A 19-year-old male presented to our institution complaining of abdominal pain for two weeks. He reported that he initially felt constipated and started taking over-the-counter medications to self-treat his condition. These medications included polyethylene glycol, various stool softeners, and a colonoscopy preparation product he received from a family member. One week prior to presentation, he developed watery stools and discontinued all medications. Since that time he reported continued watery, non-bloody stools of small volume approximately twice daily. The patient noted a remote history of constipation as a child, requiring manual disimpaction. Since that time, he had been taking polyethylene glycol daily without further issues. There was no personal or family history of Hirschsprung’s disease. He denied any nausea, vomiting, or fevers. On further history taking he did admit to using his family member’s oxycodone over the prior several weeks. There was no recent antibiotic use and travel history was unremarkable. Physical examination was significant for a distended and firm abdomen, hypoactive bowel sounds, and mild generalized tenderness to palpation without peritoneal signs. Rectal exam revealed a small amount of brown watery stool externally and hard intraluminal stool in the proximal rectum felt with the fingertip. Fecal occult blood testing was negative. The patient complained of severe rectal pain, limiting further evaluation of the rectal vault more proximally.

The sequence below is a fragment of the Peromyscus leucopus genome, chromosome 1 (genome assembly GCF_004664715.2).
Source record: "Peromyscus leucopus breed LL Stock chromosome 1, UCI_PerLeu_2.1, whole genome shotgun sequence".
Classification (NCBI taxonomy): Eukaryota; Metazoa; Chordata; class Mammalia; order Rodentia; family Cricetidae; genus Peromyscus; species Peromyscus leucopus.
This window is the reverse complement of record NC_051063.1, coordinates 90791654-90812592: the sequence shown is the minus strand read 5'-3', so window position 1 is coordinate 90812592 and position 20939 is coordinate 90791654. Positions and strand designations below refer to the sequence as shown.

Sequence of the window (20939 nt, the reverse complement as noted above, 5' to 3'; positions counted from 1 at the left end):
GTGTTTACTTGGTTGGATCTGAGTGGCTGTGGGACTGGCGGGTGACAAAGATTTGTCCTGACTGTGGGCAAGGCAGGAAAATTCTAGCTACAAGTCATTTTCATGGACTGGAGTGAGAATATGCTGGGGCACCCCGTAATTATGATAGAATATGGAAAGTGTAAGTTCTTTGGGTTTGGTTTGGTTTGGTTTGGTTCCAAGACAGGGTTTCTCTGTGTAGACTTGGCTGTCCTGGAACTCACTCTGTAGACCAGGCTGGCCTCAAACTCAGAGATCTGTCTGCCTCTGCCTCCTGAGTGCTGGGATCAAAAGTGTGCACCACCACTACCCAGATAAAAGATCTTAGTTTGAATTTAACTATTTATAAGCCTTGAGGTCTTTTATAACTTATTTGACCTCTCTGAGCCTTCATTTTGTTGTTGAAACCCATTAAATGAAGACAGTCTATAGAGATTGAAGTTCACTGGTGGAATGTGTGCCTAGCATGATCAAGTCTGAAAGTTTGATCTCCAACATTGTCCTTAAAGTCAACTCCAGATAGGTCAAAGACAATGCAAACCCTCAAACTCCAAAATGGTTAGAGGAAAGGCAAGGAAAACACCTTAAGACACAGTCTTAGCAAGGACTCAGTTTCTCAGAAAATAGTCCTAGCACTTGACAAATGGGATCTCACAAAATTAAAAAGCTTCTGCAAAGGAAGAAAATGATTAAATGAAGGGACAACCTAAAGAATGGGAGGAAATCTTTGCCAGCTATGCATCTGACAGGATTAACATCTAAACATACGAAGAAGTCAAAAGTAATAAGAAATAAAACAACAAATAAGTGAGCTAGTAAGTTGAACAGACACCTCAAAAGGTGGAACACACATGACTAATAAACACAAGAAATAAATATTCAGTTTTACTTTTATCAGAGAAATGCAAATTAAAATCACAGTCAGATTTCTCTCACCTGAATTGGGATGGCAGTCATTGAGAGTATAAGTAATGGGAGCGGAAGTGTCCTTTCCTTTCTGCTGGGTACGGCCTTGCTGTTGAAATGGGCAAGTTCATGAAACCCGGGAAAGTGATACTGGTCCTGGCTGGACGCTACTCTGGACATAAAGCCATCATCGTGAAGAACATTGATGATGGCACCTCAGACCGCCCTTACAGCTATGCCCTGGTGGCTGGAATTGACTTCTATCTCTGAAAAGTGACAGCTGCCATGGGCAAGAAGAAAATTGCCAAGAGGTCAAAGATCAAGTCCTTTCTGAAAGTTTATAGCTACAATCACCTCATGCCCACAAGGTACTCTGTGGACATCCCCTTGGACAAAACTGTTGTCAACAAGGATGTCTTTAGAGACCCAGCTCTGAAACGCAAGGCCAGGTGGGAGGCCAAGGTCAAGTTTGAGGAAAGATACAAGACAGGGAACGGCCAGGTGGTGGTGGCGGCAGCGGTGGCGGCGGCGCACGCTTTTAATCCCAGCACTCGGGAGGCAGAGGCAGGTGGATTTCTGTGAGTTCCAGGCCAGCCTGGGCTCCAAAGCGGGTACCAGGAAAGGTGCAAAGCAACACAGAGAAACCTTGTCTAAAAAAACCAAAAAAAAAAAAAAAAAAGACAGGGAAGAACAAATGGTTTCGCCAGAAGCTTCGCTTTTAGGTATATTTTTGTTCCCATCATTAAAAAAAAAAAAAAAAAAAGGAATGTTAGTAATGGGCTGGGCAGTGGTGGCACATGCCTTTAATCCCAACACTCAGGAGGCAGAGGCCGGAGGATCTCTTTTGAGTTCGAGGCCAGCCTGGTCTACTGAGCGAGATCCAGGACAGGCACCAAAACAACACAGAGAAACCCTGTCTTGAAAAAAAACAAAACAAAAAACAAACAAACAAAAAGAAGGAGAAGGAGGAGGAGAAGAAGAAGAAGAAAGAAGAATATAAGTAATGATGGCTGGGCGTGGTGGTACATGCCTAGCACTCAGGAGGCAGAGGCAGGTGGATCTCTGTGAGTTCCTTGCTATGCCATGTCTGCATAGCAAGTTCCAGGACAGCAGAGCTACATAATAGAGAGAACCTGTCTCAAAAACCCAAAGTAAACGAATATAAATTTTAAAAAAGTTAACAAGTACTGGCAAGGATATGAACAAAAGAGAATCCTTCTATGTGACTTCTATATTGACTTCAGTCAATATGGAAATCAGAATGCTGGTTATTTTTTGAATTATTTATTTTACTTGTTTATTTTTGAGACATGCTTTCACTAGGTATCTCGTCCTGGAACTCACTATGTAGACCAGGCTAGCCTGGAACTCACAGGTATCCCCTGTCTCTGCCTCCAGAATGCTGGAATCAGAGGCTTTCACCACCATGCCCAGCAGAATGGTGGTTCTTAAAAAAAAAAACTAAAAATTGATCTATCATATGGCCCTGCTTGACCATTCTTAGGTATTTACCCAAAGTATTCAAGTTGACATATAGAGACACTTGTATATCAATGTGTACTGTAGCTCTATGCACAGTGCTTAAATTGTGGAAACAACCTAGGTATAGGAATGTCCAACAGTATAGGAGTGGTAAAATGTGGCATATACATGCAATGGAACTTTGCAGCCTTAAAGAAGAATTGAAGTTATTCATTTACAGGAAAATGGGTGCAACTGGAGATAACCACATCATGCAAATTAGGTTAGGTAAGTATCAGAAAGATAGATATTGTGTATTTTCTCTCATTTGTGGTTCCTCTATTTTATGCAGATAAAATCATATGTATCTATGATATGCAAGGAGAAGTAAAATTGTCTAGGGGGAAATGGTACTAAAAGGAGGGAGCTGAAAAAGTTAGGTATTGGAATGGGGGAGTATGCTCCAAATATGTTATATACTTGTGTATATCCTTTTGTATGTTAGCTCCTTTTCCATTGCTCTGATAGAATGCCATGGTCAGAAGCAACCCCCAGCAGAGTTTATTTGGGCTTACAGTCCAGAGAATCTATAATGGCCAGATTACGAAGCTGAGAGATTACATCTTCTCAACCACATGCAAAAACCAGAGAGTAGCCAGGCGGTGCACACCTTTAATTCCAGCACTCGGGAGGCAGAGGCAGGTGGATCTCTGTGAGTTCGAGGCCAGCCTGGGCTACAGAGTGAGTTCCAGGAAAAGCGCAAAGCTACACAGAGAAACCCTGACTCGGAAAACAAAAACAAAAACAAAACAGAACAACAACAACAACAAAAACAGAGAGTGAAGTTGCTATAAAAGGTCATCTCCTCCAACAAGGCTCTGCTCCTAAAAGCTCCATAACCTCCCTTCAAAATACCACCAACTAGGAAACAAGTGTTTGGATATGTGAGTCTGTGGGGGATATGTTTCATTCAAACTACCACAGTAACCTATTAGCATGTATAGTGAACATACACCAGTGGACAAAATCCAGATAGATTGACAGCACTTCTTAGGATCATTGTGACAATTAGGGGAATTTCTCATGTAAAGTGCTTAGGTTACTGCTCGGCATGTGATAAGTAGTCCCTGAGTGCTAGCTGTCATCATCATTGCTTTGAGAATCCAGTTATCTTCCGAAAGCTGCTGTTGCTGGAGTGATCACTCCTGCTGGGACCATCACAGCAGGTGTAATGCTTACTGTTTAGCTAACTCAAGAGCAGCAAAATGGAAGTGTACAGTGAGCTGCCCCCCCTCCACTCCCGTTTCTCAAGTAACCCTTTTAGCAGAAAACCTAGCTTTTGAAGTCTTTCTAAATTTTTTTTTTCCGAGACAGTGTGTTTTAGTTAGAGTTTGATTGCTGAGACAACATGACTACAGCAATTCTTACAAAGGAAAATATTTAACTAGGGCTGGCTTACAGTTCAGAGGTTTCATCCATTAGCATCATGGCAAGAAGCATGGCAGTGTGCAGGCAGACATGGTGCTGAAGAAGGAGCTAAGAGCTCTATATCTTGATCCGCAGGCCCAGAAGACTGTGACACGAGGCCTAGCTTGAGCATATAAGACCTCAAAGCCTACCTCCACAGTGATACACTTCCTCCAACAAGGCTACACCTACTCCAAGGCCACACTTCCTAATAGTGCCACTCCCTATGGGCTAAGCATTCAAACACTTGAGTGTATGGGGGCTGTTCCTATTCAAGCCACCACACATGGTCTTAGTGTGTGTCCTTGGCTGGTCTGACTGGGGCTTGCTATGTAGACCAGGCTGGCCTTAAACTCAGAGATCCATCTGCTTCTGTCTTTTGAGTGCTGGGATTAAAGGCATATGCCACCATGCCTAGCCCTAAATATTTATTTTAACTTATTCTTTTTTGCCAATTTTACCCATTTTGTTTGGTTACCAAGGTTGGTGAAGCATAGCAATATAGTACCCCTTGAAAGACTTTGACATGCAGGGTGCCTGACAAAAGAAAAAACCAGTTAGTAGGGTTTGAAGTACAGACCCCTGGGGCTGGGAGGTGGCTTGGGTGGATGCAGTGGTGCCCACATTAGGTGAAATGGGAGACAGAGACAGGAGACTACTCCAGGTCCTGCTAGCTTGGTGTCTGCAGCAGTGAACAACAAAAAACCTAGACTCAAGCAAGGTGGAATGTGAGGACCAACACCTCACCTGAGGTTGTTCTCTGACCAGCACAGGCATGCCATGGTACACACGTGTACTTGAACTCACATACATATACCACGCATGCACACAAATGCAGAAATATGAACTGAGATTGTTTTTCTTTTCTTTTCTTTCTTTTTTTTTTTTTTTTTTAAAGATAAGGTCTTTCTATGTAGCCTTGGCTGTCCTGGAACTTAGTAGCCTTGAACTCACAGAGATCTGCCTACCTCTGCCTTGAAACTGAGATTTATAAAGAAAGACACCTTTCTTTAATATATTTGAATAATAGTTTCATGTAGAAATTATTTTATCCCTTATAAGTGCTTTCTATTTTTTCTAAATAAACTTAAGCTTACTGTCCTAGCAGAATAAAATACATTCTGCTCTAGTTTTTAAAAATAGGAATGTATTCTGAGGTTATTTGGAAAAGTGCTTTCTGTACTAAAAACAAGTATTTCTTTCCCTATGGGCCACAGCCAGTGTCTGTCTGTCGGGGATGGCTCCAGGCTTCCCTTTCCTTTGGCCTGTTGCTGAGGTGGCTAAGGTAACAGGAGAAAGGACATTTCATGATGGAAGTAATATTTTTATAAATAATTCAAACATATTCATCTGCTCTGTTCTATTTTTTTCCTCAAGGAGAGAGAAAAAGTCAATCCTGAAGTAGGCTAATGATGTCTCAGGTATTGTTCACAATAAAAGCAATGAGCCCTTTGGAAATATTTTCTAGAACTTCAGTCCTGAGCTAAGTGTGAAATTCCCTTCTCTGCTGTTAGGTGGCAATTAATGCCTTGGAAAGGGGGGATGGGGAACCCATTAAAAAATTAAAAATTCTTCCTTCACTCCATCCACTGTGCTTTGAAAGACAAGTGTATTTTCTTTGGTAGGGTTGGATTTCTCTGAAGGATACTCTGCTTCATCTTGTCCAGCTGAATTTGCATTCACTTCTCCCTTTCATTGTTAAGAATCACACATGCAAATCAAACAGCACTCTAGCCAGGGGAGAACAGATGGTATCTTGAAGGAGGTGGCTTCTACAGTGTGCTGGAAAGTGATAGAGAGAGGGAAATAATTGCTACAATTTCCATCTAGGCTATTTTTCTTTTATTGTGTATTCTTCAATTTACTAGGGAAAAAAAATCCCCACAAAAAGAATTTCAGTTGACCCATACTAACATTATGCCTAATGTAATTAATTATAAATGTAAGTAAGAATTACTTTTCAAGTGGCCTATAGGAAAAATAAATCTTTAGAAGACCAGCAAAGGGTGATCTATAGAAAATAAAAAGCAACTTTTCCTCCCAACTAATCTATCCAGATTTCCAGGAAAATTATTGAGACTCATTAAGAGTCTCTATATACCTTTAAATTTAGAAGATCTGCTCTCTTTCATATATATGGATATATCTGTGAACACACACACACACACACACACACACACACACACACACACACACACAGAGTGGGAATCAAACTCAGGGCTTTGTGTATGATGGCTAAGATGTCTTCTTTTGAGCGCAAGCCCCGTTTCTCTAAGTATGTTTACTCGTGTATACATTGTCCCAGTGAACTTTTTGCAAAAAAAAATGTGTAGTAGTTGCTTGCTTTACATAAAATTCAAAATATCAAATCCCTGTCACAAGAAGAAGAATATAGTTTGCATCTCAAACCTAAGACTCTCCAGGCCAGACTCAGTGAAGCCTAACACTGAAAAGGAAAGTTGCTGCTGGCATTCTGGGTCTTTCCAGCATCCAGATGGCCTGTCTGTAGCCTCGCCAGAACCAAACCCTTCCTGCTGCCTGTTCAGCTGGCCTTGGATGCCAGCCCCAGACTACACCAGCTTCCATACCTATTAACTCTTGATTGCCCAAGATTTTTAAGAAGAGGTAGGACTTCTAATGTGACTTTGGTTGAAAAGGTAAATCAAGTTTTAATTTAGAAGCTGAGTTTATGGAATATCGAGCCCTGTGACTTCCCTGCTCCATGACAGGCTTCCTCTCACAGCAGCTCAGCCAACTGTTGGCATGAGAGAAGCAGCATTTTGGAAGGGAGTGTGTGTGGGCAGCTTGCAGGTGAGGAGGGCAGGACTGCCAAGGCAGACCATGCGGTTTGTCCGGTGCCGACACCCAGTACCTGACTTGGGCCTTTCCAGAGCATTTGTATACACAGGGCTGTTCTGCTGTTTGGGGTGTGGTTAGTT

Laboratory values were notable for creatinine 1.03 mg/dL, total bilirubin 1.1 mg/dL, and direct bilirubin 0.29 mg/dL. The remainder of the complete metabolic panel was within normal limits, as was a complete blood count and urinalysis. Due to the hard, distended abdomen on exam, there was concern for the possibility of serious intra-abdominal pathology.
It was felt that computed tomography of the abdomen and pelvis would provide the necessary information to rule out alternative diagnoses, as well as further delineate the location of a possible bowel obstruction. Imaging revealed extensive retained fecal material, which distended the sigmoid colon up to 18.2 centimeters and extended into the upper abdomen, exerting mass effect on multiple solid organs (Image 1). Bilateral hydronephrosis was observed secondary to mass compression of bilateral ureters (Image 2). The bladder was displaced anteriorly and superiorly from its expected position. In addition, the colon can be seen compressing the left hepatic lobe (Image 3).